Friday, May 10, 2013

Five Famicom games I'm going to (attempt to) play once I've learned enough Japanese

Now that I've broken the ice and written a post about five of the PC Engine games I'm going to attempt to play through one I've learned enough Japanese, I may as well continue that line of thinking and plow through a number of similar posts devoted to other not-available-in-English games I've always wanted to play, right?

I agree. This post, then, will focus on five Famicom games that currently reside on my "play as soon as you've learned enough Japanese" (whatever that means) shortlist, while future posts likely will focus on GameBoy Advance, Game Gear, PlayStation and WonderSwan games. (Don't worry, I'm considering adding Mega Drive, PlayStation 2, Saturn and Super Famicom games to this series, too.)


1. Digital Devil Monogatari: Megami Tensei--I've yet to play any of the mainline Megami Tensei or Shin Megami Tensei titles (Shin Megami Tensei IV for the 3DS will be my first), so why do I want to play this one so badly? I guess I'm a sucker for old-school dungeon-crawlers and RPGs. Let's just hope that this one relies entirely (or at least mostly) on hiragana and katakana, rather than kanji, to tell its story--otherwise, I may end up wishing I'd avoided it altogether.


2. Ganbare Goemon Gaiden I and II--A pair of Goemon-based RPGs, you say? And they feature some surprisingly nice (although by no means amazing) graphics? Where do I sign up? Oh, and another feather in the pixelated caps worn by this pair of Konami-made games: both have absolutely breathtaking box art.


3. Lagrange Point--Considering how many Famicom games have been translated into English by fans over the years, I'm more than a bit surprised that this one has yet to join the club, so to speak. I mean, not only was it developed and published by Konami, but it's also a sci-fi RPG, for crying out loud. Maybe the VRC7 chip that was used to enhance the game's music and sound effects has hampered translators? Whatever the reason, I've always wanted to play it, so hopefully I'll be able to do so sooner rather than later. (Although, honestly, I'll take what I can get.)


4. Shin Onigashima--Call me crazy, but I've been curious about this text-based adventure ever since I first laid eyes on a few screenshots of it as a youngster. Back then, I was especially attracted to its overtly Asian art style, but these days I also like that, according to the Shin Onigashima Wikipedia entry, its story apparently is made up of "numerous interwoven Japanese fairytales."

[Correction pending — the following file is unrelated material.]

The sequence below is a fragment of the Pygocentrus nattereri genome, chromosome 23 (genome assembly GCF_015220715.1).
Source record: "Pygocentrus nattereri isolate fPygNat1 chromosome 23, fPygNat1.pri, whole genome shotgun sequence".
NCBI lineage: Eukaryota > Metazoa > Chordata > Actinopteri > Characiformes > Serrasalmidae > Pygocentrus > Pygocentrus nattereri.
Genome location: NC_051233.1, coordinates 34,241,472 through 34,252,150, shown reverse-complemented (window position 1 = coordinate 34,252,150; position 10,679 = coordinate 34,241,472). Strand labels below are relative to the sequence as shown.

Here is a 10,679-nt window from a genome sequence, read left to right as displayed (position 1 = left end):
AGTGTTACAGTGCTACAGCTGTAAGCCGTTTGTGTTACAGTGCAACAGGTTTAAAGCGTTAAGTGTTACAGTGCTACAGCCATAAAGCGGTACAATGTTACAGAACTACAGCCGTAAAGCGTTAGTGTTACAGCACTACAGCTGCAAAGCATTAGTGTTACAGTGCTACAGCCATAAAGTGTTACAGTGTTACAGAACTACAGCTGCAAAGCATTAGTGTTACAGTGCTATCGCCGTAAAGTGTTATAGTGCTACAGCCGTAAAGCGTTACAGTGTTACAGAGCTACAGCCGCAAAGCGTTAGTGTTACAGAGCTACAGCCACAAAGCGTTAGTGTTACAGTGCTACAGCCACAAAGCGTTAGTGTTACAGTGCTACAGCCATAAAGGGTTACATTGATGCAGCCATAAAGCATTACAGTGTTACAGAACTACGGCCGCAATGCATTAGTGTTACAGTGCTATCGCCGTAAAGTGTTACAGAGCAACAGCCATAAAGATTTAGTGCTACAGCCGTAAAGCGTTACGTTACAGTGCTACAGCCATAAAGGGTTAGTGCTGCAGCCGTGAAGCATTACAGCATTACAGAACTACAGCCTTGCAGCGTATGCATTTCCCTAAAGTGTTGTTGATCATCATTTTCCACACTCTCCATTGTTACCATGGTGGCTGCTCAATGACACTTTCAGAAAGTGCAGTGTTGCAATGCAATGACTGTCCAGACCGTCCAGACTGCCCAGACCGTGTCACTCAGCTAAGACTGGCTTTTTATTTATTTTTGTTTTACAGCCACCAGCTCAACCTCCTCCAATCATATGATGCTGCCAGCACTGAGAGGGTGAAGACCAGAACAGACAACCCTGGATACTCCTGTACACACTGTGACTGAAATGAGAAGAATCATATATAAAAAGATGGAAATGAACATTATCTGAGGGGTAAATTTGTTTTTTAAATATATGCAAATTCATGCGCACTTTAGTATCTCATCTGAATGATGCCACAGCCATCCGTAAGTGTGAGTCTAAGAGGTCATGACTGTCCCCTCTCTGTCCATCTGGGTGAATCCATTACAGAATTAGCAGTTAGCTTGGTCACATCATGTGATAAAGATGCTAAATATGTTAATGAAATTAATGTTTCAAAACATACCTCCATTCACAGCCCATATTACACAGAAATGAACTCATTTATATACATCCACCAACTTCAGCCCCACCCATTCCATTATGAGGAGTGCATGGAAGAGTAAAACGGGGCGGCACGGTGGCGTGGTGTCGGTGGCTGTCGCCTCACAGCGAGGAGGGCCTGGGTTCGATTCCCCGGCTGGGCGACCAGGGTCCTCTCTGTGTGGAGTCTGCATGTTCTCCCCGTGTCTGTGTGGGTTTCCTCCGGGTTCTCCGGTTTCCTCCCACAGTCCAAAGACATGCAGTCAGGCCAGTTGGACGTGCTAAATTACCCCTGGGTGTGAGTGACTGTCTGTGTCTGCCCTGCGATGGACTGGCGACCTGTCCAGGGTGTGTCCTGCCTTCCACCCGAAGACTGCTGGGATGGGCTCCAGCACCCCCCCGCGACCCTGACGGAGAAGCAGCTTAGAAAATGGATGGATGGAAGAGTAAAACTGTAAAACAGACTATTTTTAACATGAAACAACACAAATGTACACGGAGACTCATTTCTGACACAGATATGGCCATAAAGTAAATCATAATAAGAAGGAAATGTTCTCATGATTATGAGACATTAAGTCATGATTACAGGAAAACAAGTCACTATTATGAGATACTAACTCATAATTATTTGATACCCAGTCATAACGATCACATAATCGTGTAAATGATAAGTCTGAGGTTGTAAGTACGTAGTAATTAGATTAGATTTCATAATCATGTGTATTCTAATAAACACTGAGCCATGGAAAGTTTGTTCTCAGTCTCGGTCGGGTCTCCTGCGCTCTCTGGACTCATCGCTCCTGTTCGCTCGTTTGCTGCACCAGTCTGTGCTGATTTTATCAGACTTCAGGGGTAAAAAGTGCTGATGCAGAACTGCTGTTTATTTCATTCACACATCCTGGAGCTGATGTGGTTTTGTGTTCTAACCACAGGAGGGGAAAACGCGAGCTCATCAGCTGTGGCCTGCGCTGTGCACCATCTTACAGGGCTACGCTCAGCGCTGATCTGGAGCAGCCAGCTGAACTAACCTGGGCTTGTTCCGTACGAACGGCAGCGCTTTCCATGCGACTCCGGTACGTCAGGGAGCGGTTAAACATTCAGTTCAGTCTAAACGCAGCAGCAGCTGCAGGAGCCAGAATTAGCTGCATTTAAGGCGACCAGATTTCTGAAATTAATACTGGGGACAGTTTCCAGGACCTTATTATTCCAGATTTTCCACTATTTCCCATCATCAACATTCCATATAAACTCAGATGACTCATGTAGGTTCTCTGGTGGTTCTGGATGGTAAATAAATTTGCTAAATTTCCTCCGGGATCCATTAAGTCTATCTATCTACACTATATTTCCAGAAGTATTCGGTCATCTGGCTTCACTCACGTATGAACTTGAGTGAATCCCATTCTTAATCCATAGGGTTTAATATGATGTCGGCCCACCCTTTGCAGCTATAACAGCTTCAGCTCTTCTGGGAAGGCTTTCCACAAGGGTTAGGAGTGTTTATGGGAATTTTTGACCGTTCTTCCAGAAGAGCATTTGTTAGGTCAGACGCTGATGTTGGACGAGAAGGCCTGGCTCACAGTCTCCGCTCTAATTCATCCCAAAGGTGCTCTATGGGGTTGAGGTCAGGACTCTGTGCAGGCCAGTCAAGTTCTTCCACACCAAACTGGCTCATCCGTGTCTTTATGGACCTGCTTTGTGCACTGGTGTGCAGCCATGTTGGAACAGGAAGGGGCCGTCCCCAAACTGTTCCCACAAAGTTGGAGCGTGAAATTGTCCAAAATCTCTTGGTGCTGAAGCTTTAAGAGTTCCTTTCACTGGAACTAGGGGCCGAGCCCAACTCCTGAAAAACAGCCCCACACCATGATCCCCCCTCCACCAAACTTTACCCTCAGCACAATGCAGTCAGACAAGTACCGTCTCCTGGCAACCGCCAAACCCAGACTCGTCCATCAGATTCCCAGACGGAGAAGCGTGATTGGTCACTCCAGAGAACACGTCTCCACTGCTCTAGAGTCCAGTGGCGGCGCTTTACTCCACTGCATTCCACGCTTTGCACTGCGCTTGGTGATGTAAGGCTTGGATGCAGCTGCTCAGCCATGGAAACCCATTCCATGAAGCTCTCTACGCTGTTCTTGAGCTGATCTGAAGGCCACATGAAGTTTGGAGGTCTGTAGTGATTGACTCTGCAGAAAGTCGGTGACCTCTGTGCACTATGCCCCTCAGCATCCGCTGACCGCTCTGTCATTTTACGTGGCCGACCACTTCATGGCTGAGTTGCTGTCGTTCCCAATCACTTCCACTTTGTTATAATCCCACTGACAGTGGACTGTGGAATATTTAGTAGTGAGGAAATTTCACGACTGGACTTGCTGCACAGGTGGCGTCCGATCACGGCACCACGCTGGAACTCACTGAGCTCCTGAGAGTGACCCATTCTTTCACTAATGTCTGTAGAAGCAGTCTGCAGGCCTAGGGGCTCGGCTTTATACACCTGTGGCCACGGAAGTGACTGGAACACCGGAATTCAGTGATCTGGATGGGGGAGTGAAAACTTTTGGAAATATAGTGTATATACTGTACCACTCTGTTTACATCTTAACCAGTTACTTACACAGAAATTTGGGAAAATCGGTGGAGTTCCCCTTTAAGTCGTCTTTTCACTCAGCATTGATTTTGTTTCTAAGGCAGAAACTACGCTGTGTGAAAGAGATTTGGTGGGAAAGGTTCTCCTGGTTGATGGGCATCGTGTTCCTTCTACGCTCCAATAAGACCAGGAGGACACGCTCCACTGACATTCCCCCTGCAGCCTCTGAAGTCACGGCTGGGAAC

5. Square's Tom Sawyer--I was blissfully unaware of this 8-bit, RPG-ified take on Mark Twain's classic novel from 1876 until my pal, blogger Drew Mackie, published an eye-opening post about it ("An Ill-Advised Trip Down a Pixelated River") last summer. I've wanted to play it ever since. Given that, maybe this should be the first Japanese-heavy Famicom game I attempt once I've learned enough of the language?

See also: 'Five PC Engine games I'm going to (attempt to) play once I've learned enough Japanese'

Thursday, May 09, 2013

'The ultimate game of cat and mouse'

I've long been a fan of Namco's arcade classic, Mappy--for proof, read through my "Great Gaymathon" review of its Famicom port--so it shouldn't be too surprising to hear me come out in support of the following print, produced by the ├╝ber-talented Zac Gorman.


If you're in the mood for game-related illustrations, by the way, I'd highly recommend heading over to Gorman's site, Magical Game Time, to check out this compilation of doodles--which features a Bub (or is it Bob?) design that's miles better than the one currently used by Taito--as well as this recent-ish EarthBound comic.

Wednesday, May 08, 2013

Step aside, Super Mario Sunshine--it's time for me to play some Shake Kids!

At long last, "the day" has arrived.

No, not the day I sell my body (or soul ... or whatever else) so I can afford to buy a PC Engine LT and still have some spending money left over for other games and systems.

Rather, it's the day when I can finally start playing through the classic (not really) Japanese PlayStation platformer, Shake Kids!

Actually, I've already spent about an hour with this delightfully odd import, so why don't I share a few early impressions of it here rather than make you wait for its eventual "Great Gaymathon" review?



Before I chat about Shake Kids' graphics and gameplay, though, I thought I'd share a few thoughts on its packaging, which can be seen in photos throughout this post.

Unfortunately, there isn't much to say about this Digital Kids-developed, On DiMand-published title's cover and disc art, or even the contents of its instruction manual, as all of it can be summed up with what sometimes seems to be the Internet's favorite word: meh. (The game's logo is especially atrocious, if you ask me.)

To be honest, its likely some would describe its graphics, soundtrack and gameplay as "meh," too, although I'm personally finding both aspects to be at least somewhat appealing in the early goings.

A good part of the appeal for me is in the game's oddball setting and premise--the latter of which puts players in the shoes of one of two characters (a fairly generic-looking boy or girl) who, for some reason currently unbeknownst to me (I can't understand the story), use cocktails shakers as weapons against the assortment of baddies they encounter during their side-scrolling adventure.


Strangely, said cocktail shakers quickly return to their owners after they've been thrown, as if they're chrome-plated yo-yos rather than shiny bar implements. Most enemies can be taken out with a few well-placed hits, by the way, although that's not the only option made available to players. Another: after scooping groups of baddies into their shakers, gamers are transported to an alternate reality that can only be described as a disco-ball-topped dance floor, where they shake their butts (and everything else) until the trapped enemies expire.